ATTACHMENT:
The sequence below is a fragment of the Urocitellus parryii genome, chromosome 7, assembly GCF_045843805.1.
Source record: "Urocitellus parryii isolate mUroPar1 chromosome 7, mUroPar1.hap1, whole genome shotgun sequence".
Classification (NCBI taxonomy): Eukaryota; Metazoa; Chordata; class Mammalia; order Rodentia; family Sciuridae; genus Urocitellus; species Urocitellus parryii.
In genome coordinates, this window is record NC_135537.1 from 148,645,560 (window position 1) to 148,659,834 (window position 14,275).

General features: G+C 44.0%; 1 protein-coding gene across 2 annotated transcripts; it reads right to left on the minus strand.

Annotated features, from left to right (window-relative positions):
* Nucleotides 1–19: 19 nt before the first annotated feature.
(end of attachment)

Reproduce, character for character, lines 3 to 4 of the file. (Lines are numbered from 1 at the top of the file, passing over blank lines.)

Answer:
Classification (NCBI taxonomy): Eukaryota; Metazoa; Chordata; class Mammalia; order Rodentia; family Sciuridae; genus Urocitellus; species Urocitellus parryii.
In genome coordinates, this window is record NC_135537.1 from 148,645,560 (window position 1) to 148,659,834 (window position 14,275).